The clearance between the pv panel and roof at the center is a bit under 1/4 inch — on the outboard edges, probably more like 1 inch. I tried to get it as close as I could for aero drag.

      A rough calc of the difference in in the inside ceiling temperature just based on the R value stackup with the inside static air layer assumed to be R 0.5 would say that the the area under the panel would be 1.2F warmer than the area under the regular roof. Enough to show up on an IR picture, but not huge.

      I do plan (someday) to do an MPG test with the solar panel off and on to get an idea on the drag. I’m a huge fan of solar, but I’d really like to know what its costing me in MPG.

      Maybe one of the flexible pv panels that could be glued directly to the roof would end up paying its way.


  4. Hmm. I would have guessed the roof would be cooler under the solar panels since they are in the “shade”. I seems that the black panels heat up enough to offset this. Very interesting, I’m glad you did the experiment.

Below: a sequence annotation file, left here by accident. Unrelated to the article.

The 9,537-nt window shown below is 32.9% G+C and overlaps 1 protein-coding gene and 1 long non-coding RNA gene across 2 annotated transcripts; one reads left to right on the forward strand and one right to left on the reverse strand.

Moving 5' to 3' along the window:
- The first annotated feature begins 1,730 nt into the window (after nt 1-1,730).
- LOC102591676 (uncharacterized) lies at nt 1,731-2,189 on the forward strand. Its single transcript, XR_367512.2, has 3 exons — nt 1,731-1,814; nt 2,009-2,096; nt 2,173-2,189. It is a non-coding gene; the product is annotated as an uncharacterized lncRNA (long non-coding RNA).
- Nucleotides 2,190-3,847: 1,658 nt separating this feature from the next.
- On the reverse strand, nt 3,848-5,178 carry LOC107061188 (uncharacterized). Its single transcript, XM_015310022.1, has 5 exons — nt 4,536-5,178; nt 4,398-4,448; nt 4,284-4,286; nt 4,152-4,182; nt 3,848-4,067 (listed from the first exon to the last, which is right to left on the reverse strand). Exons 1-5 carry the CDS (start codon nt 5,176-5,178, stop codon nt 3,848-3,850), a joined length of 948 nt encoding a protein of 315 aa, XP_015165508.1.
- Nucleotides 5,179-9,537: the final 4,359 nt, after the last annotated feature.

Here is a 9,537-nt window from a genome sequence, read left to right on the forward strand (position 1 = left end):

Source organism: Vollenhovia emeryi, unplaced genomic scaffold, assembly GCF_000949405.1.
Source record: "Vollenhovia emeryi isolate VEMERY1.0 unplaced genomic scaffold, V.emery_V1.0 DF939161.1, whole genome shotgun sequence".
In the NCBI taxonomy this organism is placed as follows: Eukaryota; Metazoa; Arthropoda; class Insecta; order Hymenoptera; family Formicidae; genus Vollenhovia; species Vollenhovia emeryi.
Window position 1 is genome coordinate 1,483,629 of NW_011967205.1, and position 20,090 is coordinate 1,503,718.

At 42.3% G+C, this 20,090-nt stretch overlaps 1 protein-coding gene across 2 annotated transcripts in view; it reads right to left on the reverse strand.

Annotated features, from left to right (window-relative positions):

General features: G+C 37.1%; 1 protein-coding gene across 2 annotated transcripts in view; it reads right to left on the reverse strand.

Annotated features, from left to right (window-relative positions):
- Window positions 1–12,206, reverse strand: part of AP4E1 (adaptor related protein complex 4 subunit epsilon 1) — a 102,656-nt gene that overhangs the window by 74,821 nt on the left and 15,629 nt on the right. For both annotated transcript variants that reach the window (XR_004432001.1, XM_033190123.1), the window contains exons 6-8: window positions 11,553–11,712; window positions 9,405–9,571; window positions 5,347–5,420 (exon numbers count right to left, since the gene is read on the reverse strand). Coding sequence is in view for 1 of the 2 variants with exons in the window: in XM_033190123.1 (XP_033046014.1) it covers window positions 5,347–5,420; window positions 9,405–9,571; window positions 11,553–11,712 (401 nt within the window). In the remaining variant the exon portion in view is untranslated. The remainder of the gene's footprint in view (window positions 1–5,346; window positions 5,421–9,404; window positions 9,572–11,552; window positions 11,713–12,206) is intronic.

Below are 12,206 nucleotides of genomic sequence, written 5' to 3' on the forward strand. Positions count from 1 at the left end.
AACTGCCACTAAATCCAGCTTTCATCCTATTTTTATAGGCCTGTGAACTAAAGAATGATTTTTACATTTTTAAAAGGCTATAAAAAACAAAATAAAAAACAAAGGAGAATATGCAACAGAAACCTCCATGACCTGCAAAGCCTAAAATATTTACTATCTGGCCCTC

5. Hmm. I would have guessed the roof would be cooler under the solar panels since they are in the “shade”. I seems that the black panels heat up enough to offset this. Very interesting, I’m glad you did the experiment.

  6. The PV panels shown above don’t have an aluminum backsheet, which serves as a radiant barrier (and which can also be added as part of the installation).

    Some of the additional heat absorbed by the almost-black exposed PV panel surface is conveyed (mostly as radiant heat) downward onto the white vehicle roof, which if exposed has a much higher solar reflective index than the PV panel itself.